Just 45 minutes from the jazz of Bourbon Street and the spectacle of Jackson Square is another world entirely outside New Orleans—a world of colonnaded mansions, grand antique furnishings, and 300-year-old oaks with Spanish moss whipping in the wind. These are the River Road plantations in Louisiana.
The owners of the antebellum “Big Houses” were some of the wealthiest people in the South. They built successful businesses, acquired massive estates, and bought the finer things in life. But the story of the New Orleans plantations is much more complex than a tale of gorgeous homes and carefully-tended gardens. It is a story with two very different sides that requires acknowledging the dehumanizing conditions of slavery that allowed for the very existence of these impressive estates. Neither simple nor pretty, it is an essential story to hear.
On our 3 day trip to New Orleans, we visited four plantations that approach the story differently.
New Orleans Plantations on the River Road
The Mississippi River is so close you could practically touch it. That’s the feeling you get in the front yards of the plantations here. If not for the levees holding back the water, you might very well be in the river. The same is true along a span of about 70 miles between New Orleans and Baton Rouge known—for obvious reasons—as the River Road.
The plantations near New Orleans date back to the early 1800s. They were built in the economic heyday of the American South, especially when it came to the sugar production that fed this area. One by one, the monumental Southern plantation homes—most in the Greek Revival style, with their beautiful, white columns—took their place along the river.
Although the Big House was often the showpiece of the antebellum plantations, the estates originally had numerous buildings that were integral to their existence. Far from the charming, bucolic view of a verdant plantation that has been romanticized in books and movies, sugarcane plantations were hotbeds of activity, often functioning like independent villages and factories.
The buildings and people moving at a frenetic pace all worked toward one goal: producing crops to make money. The plantations were tightly run organizations, with a collection of quarters for the enslaved, a sugar house (small sugar mill), overseer’s quarters, storage buildings, and more, all operating together to generate income.
After the war, sugar mills became centralized and the ones on individual properties fell into disrepair. The hundreds of mills and thousands of cabins that had housed enslaved workers decayed and were ultimately removed from many properties. Today, there are few left.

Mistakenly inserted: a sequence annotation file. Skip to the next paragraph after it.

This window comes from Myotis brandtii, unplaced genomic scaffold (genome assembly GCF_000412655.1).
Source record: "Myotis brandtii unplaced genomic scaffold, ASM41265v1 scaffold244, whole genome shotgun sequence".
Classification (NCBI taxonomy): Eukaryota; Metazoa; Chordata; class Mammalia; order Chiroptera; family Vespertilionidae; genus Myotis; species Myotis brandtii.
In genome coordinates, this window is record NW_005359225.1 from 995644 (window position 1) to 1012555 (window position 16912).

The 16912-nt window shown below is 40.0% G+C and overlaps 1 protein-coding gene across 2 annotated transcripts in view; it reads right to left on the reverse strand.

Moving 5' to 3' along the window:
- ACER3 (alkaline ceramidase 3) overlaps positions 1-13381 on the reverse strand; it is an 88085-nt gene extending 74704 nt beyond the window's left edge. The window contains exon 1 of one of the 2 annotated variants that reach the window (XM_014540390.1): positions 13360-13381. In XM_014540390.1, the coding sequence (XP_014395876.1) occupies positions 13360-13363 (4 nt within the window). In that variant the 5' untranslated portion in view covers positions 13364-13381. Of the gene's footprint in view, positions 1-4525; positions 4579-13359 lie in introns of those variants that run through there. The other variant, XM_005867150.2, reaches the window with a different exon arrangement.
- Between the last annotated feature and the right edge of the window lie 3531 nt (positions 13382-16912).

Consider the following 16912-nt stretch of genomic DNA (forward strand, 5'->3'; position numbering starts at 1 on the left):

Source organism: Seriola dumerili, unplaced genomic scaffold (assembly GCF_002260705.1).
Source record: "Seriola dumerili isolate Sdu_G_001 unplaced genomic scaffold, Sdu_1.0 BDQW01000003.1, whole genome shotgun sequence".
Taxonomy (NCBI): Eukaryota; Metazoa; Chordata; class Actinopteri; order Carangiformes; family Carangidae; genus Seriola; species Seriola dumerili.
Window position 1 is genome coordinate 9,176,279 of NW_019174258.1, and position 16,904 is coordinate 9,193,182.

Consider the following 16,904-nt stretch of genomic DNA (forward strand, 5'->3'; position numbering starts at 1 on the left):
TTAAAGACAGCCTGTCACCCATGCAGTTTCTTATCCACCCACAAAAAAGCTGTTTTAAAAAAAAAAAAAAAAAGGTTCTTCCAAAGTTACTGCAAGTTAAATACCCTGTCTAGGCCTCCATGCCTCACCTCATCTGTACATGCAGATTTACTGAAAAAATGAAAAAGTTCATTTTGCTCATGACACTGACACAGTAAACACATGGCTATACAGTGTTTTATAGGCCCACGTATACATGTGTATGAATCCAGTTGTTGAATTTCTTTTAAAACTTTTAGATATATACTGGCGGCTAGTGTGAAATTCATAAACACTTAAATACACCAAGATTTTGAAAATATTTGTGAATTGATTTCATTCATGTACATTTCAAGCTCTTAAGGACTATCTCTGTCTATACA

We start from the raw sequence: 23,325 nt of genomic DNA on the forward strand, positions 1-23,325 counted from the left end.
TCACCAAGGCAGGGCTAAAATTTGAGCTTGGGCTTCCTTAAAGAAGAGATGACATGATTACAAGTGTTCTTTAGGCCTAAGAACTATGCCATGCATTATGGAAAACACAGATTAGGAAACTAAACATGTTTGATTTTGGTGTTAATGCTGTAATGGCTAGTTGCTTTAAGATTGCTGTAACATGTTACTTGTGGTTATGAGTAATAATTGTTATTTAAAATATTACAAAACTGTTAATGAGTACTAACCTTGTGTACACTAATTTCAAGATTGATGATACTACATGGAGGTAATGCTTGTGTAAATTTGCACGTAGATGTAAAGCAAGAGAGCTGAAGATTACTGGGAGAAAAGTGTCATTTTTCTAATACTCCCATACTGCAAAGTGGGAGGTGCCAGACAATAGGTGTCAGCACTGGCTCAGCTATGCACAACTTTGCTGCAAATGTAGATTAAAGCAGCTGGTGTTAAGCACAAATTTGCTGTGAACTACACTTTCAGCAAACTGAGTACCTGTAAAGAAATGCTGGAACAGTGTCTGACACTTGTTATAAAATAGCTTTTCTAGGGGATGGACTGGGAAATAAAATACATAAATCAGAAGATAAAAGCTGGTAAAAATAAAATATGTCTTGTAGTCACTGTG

Despite the massive economic changes following the Civil War, the plantations remained largely as they were for over 50 years. During the 1920s, the Sugarcane Mosaic Virus nearly collapsed the industry in the southern US and economically devastated many of the Louisiana plantations. Unable to continue with bills and upkeep, many plantation owners abandoned their homes and their land, consigning many Big Houses to disrepair and demolition.
While some plantations could not survive the economic downturn, others looked for new ways to make money such as turning the sugarcane fields into cattle farms. Today, these historic estates are scattered along the River Road, interspersed with housing developments, strip malls, chemical plants, and other signs that life has moved on. At some of them, the majesty of the Big House remains. At others, the stories of the enslaved people who lived and worked there are elevated. Some plantations have both.
Here’s a look at four different experiences we had while visiting the plantations around New Orleans.
Oak Alley Plantation
Oak Alley is the very picture of what most people imagine as a plantation in the South. It has soaring columns, a wrought iron balcony, and a white exterior meant to look like marble. The quarter mile of oak trees enrobed in Spanish moss and stretching out toward the Mississippi River is one of the most iconic images not just of New Orleans plantations but of plantations anywhere.
Standing under the oaks and gazing back at the house, it’s easy to understand how the idealized view of plantations came to be.
Just a few steps away, the six replica cabins for enslaved workers give a different look at life on the plantation. Three large kettles perched on logs hang from a crossbeam as the primary kitchen the enslaved people were allowed to have at Oak Alley. Inside the cabins, there are wood frame beds with thin mattresses hovering over rope. There are a few simple tables and basic items—a sharp contrast to the massive mansion.